“And I am not trying to hurt you,” she replies. He looks up again. She doesn’t look angry, or upset. Her face is still soft even though her words are sharp. “I only mean for you to understand what your actions have done to me. No matter what you had done, I never believed you would harm me, and I never distrusted you. My physical wounds have healed, and mean very little to me. But betrayal…I am finding harder to deal with.”
“Can’t you just hit me again?” Sawyer asks her, practically begs. He's almost desperate for it.
“ ‘Cause it’d be a whole hell of a lot easier to deal with than this.”
“I would worry if this were easy for you, Sawyer,” she tells him. “I do not believe that it is supposed to be. I think that, up until this point, you have been able to run from the things you have done, that you have been able to put them out of your mind. Something is stopping you from doing that now, and that should show you the kind of person that you are.” He shakes his head and rests it in his hands. She sighs back. “Do you know why I allowed you the time you asked for?”
“No,” Sawyer admits.
“Because I believed that we would be sitting here, having this conversation. I believed you were being honest with me when we spoke in your tent four days ago, just as I believe you are being honest with me now.”
“That’s a pretty damn good way to get disappointed,” he tells her.
“I suppose,” she replies. “But the fact that you are here, beginning to make amends for the last time you disappointed me speaks for itself.”
He looks up then, finds her eyes, still as soft as ever, and he lets out a long sigh. “I’m sorry, Sun,” he tells her. “I am.”
She nods. “And I believe that as well.”
Not knowing what to say, he keeps his mouth shut. Sun’s faith in him, in his word, unnerves him. He doesn’t know how to process it, what to do with the knowledge, but it doesn’t seem as though he has much other choice than to accept it. If anyone believed in him, he would want it to be her.
“So…” he says, after a long while. “Are we okay?”
She shrugs. “No. But we will be.”
“Yeah,” he replies, nodding, understanding. Sun wasn't the type to hold a grudge if she didn't have to, but she was far from an idiot, and while his apology was a start, it erased nothing. Only time would do that. “What happens now?”
She smiles. “Hand me one of those bulbs?” she asks. He looks around himself, trying to find what she was look for and coming up empty. She laughs. “To your left.” He finds them, laying right by his left thigh, and hands one to her. She puts it into one of the holes in front of her and covers it over with a pile of dirt.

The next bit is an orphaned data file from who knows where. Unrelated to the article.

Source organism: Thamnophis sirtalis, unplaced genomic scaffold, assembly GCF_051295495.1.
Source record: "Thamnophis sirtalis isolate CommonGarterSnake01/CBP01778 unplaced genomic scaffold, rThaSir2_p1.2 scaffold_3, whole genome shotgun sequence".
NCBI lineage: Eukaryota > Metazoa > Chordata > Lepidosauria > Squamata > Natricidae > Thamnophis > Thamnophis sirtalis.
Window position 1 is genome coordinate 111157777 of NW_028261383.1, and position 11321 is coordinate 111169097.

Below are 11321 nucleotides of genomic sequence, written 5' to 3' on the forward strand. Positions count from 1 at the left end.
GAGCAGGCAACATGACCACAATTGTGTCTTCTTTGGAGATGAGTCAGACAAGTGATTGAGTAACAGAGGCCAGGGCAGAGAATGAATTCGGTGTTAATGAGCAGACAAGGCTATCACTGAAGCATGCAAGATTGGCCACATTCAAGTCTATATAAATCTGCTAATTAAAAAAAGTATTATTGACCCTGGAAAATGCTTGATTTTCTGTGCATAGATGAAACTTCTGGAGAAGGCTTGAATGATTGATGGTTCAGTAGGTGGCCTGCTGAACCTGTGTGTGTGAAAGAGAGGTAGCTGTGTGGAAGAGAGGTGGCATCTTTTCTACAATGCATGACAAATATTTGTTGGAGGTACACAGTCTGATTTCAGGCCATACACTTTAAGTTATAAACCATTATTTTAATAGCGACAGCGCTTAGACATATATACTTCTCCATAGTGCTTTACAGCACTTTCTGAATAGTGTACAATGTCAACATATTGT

He hands her another and another, until the sun is setting. They watch it for a while before she says, “I apologize as well.”
His head jerks to the side. “What the hell for?” he asks.
“What I said to you, about the diamonds,” she tells him. “I said because I was angry. I said what I said to hurt you.” He screws up his face at her, and she goes on. “I had my suspicions, about your stash, about your reasons for being so protective of it. I said what I said to you because I wanted you to feel as though the things you had to offer were worthless, like those diamonds.” He turns back to the sunset and lets out a sigh.
“I do not believe that,” she tells him. “But I knew that you would.”
“You don’t gotta apologize for that,” he tells her. “You had every right to be pissed at me, to say whatever the hell you wanted. The two, they don’t even compare.”
“You’re wrong,” she says. “I exploited your view of yourself the way that you exploited my physical weakness. I reinforced it. It was not fair, and I accepted your apology, so please accept mine.”
Sawyer sighs, but nods. “Yeah. Yeah, okay,” he replies.
She nods back. “See. That wasn’t too painful, was it?”
“Depends on who you’re talkin’ to,” he replies, almost under his breath. She shakes her head at him, in a way that says that though she is gained some understanding of him this evening, there are still things about him that she will never be able to wrap her mind around. He thinks there's a odd sort of comfort in that.
“It’s getting dark,” she tells him. “We should return to the beach.”
“Yeah,” he replies, standing and holding out his hand for her. She looks up at him for a second before taking hold of his forearm and letting him pull her to her feet. “We ain’t okay now, but we’re gonna be.” She blinks at him a few times. “Right?”
She smiles, and marvels at how small he looks to her now, how vulnerable. He was not the kind of man that she would expect to ask for reassurance. Then again, he was not the kind of man she would have expected to respect her opinions or desire her friendship. He wasn’t the kind of man that anyone thought he was, or the kind of man he believed himself to be, at all.
“Yes,” she tells him, assures him. “We will be.”
He nods back, with a slight smile, before he ducks his head and pulls back a few of the bushes that obscure the path back to the beach from view. She smiles and walks past him, slowing down when she notices that he’s trying to walk behind her. She forces him to stand at her side, even though it’s clear to her that he doesn’t think he should, and when they return to the beach, she stops beside his tent and says goodnight before going on up the beach to where Jin is sitting, waiting for her. She feels his eyes on her back all the way.
“Are you alright?” Jin asks her when he sees her. She looks down at him, sitting in front of their tent, and smiles, nods.
“Yes,” she tells him, sitting down between his legs and leaning back against his chest. He wraps his arms around her waist and rests his chin on her shoulder. She looks up the beach to where Sawyer sits outside his tent, pulling his glasses on and opening up his book. She nods again. “Yes.”